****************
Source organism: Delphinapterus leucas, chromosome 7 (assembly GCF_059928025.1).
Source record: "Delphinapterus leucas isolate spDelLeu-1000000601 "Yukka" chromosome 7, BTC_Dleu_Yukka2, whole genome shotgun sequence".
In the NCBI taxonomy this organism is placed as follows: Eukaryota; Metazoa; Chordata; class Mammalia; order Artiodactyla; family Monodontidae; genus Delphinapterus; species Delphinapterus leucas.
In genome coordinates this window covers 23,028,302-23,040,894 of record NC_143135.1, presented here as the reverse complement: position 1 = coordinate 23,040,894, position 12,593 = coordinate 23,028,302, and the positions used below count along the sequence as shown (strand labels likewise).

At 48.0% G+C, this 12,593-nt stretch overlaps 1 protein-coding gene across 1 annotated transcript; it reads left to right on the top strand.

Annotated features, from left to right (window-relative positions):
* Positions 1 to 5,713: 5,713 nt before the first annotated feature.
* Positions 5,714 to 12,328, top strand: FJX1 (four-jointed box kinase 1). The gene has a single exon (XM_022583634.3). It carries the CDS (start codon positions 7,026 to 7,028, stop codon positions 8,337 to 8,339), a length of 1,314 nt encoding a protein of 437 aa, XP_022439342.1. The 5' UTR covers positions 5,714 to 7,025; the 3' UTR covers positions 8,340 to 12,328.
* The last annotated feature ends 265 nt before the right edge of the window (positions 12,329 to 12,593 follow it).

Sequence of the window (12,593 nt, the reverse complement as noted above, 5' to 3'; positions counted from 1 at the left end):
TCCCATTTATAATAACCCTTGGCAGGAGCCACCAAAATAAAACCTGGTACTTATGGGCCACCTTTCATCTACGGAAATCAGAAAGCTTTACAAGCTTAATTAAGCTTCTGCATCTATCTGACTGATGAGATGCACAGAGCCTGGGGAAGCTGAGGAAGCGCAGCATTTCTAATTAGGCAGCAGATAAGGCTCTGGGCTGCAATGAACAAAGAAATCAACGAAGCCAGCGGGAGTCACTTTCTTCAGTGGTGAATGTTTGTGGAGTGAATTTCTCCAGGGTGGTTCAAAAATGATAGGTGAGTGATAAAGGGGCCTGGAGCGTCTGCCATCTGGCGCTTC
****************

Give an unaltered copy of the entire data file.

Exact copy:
Source organism: Delphinapterus leucas, chromosome 7 (assembly GCF_059928025.1).
Source record: "Delphinapterus leucas isolate spDelLeu-1000000601 "Yukka" chromosome 7, BTC_Dleu_Yukka2, whole genome shotgun sequence".
In the NCBI taxonomy this organism is placed as follows: Eukaryota; Metazoa; Chordata; class Mammalia; order Artiodactyla; family Monodontidae; genus Delphinapterus; species Delphinapterus leucas.
In genome coordinates this window covers 23,028,302-23,040,894 of record NC_143135.1, presented here as the reverse complement: position 1 = coordinate 23,040,894, position 12,593 = coordinate 23,028,302, and the positions used below count along the sequence as shown (strand labels likewise).

At 48.0% G+C, this 12,593-nt stretch overlaps 1 protein-coding gene across 1 annotated transcript; it reads left to right on the top strand.

Annotated features, from left to right (window-relative positions):
* Positions 1 to 5,713: 5,713 nt before the first annotated feature.
* Positions 5,714 to 12,328, top strand: FJX1 (four-jointed box kinase 1). The gene has a single exon (XM_022583634.3). It carries the CDS (start codon positions 7,026 to 7,028, stop codon positions 8,337 to 8,339), a length of 1,314 nt encoding a protein of 437 aa, XP_022439342.1. The 5' UTR covers positions 5,714 to 7,025; the 3' UTR covers positions 8,340 to 12,328.
* The last annotated feature ends 265 nt before the right edge of the window (positions 12,329 to 12,593 follow it).

Sequence of the window (12,593 nt, the reverse complement as noted above, 5' to 3'; positions counted from 1 at the left end):
TCCCATTTATAATAACCCTTGGCAGGAGCCACCAAAATAAAACCTGGTACTTATGGGCCACCTTTCATCTACGGAAATCAGAAAGCTTTACAAGCTTAATTAAGCTTCTGCATCTATCTGACTGATGAGATGCACAGAGCCTGGGGAAGCTGAGGAAGCGCAGCATTTCTAATTAGGCAGCAGATAAGGCTCTGGGCTGCAATGAACAAAGAAATCAACGAAGCCAGCGGGAGTCACTTTCTTCAGTGGTGAATGTTTGTGGAGTGAATTTCTCCAGGGTGGTTCAAAAATGATAGGTGAGTGATAAAGGGGCCTGGAGCGTCTGCCATCTGGCGCTTC